• Infertility is a common struggle that affects many couples. Most statistics say one is six couples will have some form of infertility. That being said, if a couple has been trying for a year (some specialists even say six months now) and has been unable to conceive, it is perfectly right and acceptable (not overreactive or silly) to share their concern with their doctor.
  • Infertility affects all ages. And actually, if you consider that women naturally become less fertile as they age, it seems all the more reason to see a doctor sooner than later if you are young and experiencing difficulty in conceiving. 
  • You can make an appointment with your doctor simply to discuss your concerns. (I didn't know I could do this! I felt like I needed a "real" reason to see my doctor.) Be straightforward when you do meet: "We have been trying for ______ months/years and can't get pregnant. What can we do?"
  • You can make an appointment with a different doctor if you don't feel yours is listening or responding well. (The idea of disagreeing with my doctor was completely foreign to me!)
  • There are easy tests that can be performed to check important baby-making information. A trip or two to the lab to get blood work may be all you need to get some answers. You can request labs from your doctor if she doesn't suggest them. (I didn't know this, either!)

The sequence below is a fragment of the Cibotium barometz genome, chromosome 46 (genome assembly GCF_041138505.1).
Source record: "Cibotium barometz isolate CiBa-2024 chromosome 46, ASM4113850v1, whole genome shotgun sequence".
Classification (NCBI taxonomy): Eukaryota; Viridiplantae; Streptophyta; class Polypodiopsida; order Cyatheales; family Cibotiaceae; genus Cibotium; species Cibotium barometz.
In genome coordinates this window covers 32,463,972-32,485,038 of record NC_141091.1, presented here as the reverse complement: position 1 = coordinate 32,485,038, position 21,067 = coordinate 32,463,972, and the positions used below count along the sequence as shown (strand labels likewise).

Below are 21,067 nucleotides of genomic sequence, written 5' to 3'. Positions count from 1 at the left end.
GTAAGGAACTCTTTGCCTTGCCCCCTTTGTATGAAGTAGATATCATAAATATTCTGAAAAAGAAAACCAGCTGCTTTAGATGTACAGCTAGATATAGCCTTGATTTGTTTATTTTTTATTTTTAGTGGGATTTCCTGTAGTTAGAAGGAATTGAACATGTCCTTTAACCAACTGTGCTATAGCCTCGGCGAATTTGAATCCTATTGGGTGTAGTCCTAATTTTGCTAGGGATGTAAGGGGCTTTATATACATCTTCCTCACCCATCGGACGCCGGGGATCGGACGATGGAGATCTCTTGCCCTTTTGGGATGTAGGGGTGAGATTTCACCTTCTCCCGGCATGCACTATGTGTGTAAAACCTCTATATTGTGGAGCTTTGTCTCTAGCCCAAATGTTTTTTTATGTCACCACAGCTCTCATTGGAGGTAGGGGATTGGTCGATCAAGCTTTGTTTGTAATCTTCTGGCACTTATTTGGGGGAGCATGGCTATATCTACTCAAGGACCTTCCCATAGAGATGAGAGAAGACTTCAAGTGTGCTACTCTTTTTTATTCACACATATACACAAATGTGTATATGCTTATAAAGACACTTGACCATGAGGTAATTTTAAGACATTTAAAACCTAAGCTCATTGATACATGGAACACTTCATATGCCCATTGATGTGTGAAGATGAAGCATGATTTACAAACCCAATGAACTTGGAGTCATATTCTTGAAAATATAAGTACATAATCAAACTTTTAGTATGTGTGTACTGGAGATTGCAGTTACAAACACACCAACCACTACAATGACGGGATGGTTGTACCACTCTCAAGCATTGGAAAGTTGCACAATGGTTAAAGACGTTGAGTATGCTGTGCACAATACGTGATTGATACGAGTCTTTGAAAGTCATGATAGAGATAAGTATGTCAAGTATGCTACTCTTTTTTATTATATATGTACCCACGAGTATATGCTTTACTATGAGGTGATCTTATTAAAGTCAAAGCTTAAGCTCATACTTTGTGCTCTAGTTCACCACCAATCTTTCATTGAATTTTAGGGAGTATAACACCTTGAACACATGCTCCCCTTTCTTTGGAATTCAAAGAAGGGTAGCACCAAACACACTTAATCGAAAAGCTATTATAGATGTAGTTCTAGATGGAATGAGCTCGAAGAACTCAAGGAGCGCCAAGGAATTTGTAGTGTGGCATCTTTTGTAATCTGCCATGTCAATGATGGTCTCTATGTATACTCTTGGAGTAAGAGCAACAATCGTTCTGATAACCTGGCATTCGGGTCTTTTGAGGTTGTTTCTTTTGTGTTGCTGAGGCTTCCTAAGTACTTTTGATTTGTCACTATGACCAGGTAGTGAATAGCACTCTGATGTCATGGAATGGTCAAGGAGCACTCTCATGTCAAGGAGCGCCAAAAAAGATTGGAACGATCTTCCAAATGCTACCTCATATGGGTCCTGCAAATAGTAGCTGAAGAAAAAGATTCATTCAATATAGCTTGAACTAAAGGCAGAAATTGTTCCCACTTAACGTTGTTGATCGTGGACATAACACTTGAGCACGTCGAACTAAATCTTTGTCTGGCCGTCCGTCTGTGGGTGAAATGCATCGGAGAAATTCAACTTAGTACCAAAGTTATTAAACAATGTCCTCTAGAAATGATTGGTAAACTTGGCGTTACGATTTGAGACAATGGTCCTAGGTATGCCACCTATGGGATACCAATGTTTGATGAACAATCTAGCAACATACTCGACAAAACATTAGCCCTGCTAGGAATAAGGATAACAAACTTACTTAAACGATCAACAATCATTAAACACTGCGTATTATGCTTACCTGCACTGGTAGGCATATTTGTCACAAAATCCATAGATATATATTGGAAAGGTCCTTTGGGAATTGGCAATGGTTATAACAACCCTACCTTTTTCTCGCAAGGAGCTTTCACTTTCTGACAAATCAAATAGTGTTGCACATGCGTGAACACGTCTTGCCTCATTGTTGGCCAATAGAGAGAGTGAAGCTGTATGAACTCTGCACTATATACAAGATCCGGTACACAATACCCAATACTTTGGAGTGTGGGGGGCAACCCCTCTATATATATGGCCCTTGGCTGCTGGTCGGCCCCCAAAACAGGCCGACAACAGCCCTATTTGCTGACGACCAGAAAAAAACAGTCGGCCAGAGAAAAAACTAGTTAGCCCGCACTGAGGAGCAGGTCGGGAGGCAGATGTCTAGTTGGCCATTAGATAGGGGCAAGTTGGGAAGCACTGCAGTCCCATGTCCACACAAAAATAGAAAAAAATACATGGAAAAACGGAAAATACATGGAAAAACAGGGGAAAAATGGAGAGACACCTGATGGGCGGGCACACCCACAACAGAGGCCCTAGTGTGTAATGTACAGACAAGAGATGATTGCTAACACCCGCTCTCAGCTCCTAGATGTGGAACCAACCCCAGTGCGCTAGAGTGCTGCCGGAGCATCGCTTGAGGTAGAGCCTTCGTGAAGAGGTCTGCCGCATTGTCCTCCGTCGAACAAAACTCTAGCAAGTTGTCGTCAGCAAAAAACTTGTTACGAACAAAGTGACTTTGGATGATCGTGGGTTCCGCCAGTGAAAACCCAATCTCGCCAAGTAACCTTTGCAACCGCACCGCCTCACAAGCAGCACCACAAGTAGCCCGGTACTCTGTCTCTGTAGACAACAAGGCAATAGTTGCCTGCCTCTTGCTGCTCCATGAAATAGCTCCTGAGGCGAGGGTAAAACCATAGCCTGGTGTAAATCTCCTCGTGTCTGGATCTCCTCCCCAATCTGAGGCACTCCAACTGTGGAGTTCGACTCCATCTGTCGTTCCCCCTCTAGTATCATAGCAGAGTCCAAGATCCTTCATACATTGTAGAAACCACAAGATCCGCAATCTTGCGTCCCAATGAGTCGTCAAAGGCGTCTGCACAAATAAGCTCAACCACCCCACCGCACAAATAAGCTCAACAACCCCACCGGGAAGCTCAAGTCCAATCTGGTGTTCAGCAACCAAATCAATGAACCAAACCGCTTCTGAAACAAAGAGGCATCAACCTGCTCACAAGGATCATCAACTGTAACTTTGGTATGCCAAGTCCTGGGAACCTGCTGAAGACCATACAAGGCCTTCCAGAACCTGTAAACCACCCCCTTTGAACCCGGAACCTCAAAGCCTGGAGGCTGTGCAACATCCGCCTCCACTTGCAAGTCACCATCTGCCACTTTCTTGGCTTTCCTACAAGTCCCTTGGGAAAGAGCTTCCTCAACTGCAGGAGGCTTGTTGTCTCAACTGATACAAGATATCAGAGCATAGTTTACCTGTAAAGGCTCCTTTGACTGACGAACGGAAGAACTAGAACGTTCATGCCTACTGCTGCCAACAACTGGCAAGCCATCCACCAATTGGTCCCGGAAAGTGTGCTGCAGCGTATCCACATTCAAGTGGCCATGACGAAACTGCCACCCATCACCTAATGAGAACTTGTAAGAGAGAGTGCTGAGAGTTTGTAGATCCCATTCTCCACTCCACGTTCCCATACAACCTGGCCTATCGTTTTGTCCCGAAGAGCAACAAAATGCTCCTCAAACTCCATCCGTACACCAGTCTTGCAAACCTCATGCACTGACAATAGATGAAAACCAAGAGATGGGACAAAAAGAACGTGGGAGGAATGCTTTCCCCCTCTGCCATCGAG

• There in an easy test for your hubby to check his count and motility. Do this right away. 
  • Have bloodwork done every year. I've just learned this one the hard way. Your levels may change. In fact, my doctor recently said that as far as FSH and AMH levels, he sees significant drops take place every six months in women with DOR and other imbalances.
  • Endometriosis is serious, so if you or your doctor suspects it, don't waste time.  With endometriosis, your body is functioning incorrectly, and tissue that should only grow in your uterus is growing in other places. It doesn't go away on its own, and usually it gets worse if untreated. I used to think it simply meant painful menstrual cycles, but it's so much more than that. 
  • Endometriosis cannot be cured but it can be prevented from getting worse. If you suspect endometriosis, don't wait. There are hormonal and surgical treatments.